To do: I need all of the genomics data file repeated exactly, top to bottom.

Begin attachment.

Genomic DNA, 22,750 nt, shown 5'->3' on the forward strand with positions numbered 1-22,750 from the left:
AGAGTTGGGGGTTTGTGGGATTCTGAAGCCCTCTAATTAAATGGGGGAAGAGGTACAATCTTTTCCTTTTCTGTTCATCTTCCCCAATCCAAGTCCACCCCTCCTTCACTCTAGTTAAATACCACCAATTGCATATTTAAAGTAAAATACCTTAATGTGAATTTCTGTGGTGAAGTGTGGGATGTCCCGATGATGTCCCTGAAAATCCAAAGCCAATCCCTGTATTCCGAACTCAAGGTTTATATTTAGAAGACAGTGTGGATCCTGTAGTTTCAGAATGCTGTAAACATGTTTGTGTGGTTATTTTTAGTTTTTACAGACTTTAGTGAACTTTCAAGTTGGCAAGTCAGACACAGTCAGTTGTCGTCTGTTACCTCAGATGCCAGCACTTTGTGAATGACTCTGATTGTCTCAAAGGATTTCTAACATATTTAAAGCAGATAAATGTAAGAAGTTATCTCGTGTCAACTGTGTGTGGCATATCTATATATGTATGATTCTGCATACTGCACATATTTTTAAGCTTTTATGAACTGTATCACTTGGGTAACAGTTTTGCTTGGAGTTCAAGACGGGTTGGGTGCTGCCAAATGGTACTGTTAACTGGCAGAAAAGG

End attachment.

Genomic DNA, 22,750 nt, shown 5'->3' on the forward strand with positions numbered 1-22,750 from the left:
AGAGTTGGGGGTTTGTGGGATTCTGAAGCCCTCTAATTAAATGGGGGAAGAGGTACAATCTTTTCCTTTTCTGTTCATCTTCCCCAATCCAAGTCCACCCCTCCTTCACTCTAGTTAAATACCACCAATTGCATATTTAAAGTAAAATACCTTAATGTGAATTTCTGTGGTGAAGTGTGGGATGTCCCGATGATGTCCCTGAAAATCCAAAGCCAATCCCTGTATTCCGAACTCAAGGTTTATATTTAGAAGACAGTGTGGATCCTGTAGTTTCAGAATGCTGTAAACATGTTTGTGTGGTTATTTTTAGTTTTTACAGACTTTAGTGAACTTTCAAGTTGGCAAGTCAGACACAGTCAGTTGTCGTCTGTTACCTCAGATGCCAGCACTTTGTGAATGACTCTGATTGTCTCAAAGGATTTCTAACATATTTAAAGCAGATAAATGTAAGAAGTTATCTCGTGTCAACTGTGTGTGGCATATCTATATATGTATGATTCTGCATACTGCACATATTTTTAAGCTTTTATGAACTGTATCACTTGGGTAACAGTTTTGCTTGGAGTTCAAGACGGGTTGGGTGCTGCCAAATGGTACTGTTAACTGGCAGAAAAGG